Mary Cassatt’s Prints Put Domestic Instincts In Post-Impressionism

In the ranks of the 19th-century Paris avant-garde, Mary Cassatt (1844-1926) was at once an anomaly and a sensation-an American

In the ranks of the 19th-century Paris avant-garde, Mary Cassatt (1844-1926) was at once an anomaly and a sensation-an American lady from a family of Philadelphia bankers who was invited by no less an artistic eminence than Edgar Degas to show her work with the Impressionists in their groundbreaking exhibitions in the years 1879-86. She was the only American painter to join the group at a time when it was still very much at odds with the standards of the official Salon.

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Two other American expatriate painters who were far more famous than Cassatt-John Singer Sargent and James McNeil Whistler-had also been invited to show with the Impressionist painters, but both declined in order to pursue less controversial styles. It was Cassatt who opted for the more radical course. As she later confided to her French biographer, Archille Segard: “I accepted [Degas’ invitation] with joy …. I began to live!”

She also began to widen the scope of her artistic endeavor, acquiring a considerable mastery of various printmaking media. No sooner had she made her entry into the ranks of the Impressionists than Cassatt joined a group of writers and artists who intended to publish a journal of modern life called Le jour et la nuit, to which the artists were to contribute original etchings. The journal never actually appeared, but her participation in the project left Cassatt with an intensified interest in printmaking.

It’s another little-known aspect of Cassatt’s copious printmaking production that is the subject of a very engaging exhibition at the Adelson Galleries. The show is called Art in a Mirror: The Counterproofs of Mary Cassatt, and is drawn from a heretofore unexhibited cache of counterproofs made by Cassatt in collaboration with the celebrated French print dealer and publisher Ambroise Vollard.

Don’t be dismayed if the term “counterproof” is unfamiliar. It’s not a term commonly used outside the highly specialized milieu of professional printmaking, as the following statement from the Adelson Galleries makes clear:

“Until now, little has been known about Cassatt’s counterproofs. Indeed, the counterproof medium itself rarely has been studied. A counterproof is created when a damp sheet of paper is placed over a chalk or pastel drawing and pressure is applied, either by hand-rubbing or running the sheets through a printing press. This process creates a mirror image of the original work transferred onto a second sheet of paper. The counterproof medium, which had been employed by a number of late eighteenth-century French artists, was revived in the 1890’s during a surge of interest in printmaking and a fascination with experimental mediums such as color lithography and monotype. The delicacy of the pastel surface and the counterproof, the ethereal quality of the counterproof’s resulting symbolic and abstracted imagery, resonated with Cassatt and her peers, who were exploring new avenues of Post-Impressionism by this time.”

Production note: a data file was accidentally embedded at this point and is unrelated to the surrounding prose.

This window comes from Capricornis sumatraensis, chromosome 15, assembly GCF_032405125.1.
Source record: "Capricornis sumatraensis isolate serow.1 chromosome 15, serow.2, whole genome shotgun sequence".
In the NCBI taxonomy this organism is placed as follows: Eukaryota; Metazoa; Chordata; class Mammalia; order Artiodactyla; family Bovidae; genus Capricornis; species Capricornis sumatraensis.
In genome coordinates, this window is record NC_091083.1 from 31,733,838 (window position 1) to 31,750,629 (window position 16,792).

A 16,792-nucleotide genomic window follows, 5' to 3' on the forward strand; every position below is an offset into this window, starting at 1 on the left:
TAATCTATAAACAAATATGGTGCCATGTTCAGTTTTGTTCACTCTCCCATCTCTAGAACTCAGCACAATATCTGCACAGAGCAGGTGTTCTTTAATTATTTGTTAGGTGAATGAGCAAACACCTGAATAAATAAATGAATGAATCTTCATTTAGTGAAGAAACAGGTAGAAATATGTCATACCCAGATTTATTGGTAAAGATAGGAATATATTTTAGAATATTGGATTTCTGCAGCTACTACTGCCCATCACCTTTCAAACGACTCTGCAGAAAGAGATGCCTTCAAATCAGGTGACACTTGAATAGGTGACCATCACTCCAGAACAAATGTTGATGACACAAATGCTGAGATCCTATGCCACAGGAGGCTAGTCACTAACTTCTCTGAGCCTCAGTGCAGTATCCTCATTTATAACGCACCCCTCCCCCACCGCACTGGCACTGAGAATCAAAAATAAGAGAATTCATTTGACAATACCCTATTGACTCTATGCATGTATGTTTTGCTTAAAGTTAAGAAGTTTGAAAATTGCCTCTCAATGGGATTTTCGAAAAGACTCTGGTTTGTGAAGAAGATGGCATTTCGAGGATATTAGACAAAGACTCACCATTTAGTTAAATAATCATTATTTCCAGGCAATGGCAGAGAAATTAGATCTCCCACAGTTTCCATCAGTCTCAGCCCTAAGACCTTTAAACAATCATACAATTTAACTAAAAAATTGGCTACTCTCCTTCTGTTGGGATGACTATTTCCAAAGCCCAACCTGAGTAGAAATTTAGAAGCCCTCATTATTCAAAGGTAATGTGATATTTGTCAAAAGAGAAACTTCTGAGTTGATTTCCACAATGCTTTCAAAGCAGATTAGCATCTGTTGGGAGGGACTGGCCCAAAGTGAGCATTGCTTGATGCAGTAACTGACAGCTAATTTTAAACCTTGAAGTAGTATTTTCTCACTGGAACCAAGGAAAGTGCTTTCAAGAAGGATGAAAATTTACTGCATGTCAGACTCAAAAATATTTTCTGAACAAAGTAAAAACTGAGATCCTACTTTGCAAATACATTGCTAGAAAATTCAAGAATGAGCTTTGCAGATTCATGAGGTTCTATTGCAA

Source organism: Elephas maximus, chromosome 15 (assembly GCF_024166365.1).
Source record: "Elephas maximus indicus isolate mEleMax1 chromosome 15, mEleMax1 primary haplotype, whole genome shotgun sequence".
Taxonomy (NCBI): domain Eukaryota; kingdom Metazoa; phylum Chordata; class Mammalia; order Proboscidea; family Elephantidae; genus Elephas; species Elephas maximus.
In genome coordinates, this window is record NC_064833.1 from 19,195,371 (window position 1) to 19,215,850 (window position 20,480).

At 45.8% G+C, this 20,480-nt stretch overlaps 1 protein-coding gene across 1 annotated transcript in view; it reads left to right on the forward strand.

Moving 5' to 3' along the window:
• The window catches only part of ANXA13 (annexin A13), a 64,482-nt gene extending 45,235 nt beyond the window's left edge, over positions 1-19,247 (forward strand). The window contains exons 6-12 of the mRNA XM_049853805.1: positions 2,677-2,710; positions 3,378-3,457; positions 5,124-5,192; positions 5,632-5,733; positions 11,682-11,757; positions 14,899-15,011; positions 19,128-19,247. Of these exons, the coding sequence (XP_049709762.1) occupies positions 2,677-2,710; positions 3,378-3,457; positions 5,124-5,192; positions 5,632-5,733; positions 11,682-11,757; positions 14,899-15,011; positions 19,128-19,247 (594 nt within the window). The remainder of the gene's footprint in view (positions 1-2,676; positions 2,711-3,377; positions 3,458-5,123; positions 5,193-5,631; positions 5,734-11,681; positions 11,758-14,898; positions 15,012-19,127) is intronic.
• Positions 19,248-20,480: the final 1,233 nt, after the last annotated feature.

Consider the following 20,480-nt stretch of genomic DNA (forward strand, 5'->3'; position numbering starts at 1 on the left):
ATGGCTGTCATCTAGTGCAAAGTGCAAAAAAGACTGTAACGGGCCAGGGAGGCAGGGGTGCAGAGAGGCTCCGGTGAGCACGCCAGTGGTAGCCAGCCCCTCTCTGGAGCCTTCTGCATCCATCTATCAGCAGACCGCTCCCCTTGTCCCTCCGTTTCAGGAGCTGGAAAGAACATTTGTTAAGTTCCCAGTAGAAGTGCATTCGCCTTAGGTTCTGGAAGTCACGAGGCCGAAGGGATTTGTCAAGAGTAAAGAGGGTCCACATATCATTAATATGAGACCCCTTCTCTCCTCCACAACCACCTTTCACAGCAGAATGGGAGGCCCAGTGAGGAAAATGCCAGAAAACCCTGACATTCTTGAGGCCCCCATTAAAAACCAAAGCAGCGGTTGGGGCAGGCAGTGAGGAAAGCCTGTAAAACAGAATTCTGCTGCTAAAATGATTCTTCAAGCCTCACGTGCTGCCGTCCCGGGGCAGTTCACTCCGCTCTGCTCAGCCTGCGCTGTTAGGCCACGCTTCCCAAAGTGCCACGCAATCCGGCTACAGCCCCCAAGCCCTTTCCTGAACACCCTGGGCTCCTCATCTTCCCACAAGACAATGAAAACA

This reference to Post-Impressionism alerts us to still another feature of Cassatt’s career-the ease and eagerness with which she was able to make something wholly her own out of every new development in the Paris avant-garde. For what we encounter in the Counterproofs exhibition is a subtle and sometimes not-so-subtle transition from Impressionism to the even more radical coloristic innovations of the Post-Impressionists.

In this respect, it is worth recalling the observations of a now all-but-forgotten critic, Sadakichi Hartmann, writing about Cassatt in Camera Work in 1903:

“Her style of painting is primarily of a mosaic of irregular colored shapes. At close scrutiny we complain about bad drawing, willful accentuation of detail (in particular in the boundary lines of shapes) and the unchromatic vehemence of her coloring. There are any amount of tiny, crisp, and angular lines and chaotic color-patches which apparently have nothing to say, and yet at a distance pull together and give a significance. A hand, represented by a few fragmentary scratches and scrawls of the brush and a juxtaposition of color, after all gives a more life-like impression than one which is faultlessly drawn and colored with all due observations of precise and pedantic realities.”

You could hardly ask for a better account of Cassatt’s Post-Impressionist style than that.

Still another of Cassatt’s artistic audacities may be seen in the subject matter she concentrated on in the counterproofs. To a Parisian art scene dominated by male painters and their depictions of female subjects, Cassatt bought something very different: a woman’s sympathetic account of maternal domesticity. The affectionate mother-and-child themes in these glowing pastel counterproofs may owe something, to be sure, to the precedents of the Madonna-and-Child paintings of the Old Masters, but they’re entirely modern in feeling and style. They’re also a further testimony to the independent spirit that the artist brought to her every endeavor.

Art in a Mirror: The Counterproofs of Mary Cassatt, organized by the Adelson Galleries with Marc Rosen Fine Art, remains on view at the Mark Hotel, 25 East 77th Street, through Jan. 14, 2005. The show is accompanied by a well-written and abundantly illustrated catalog.

Mary Cassatt’s Prints Put Domestic Instincts In Post-Impressionism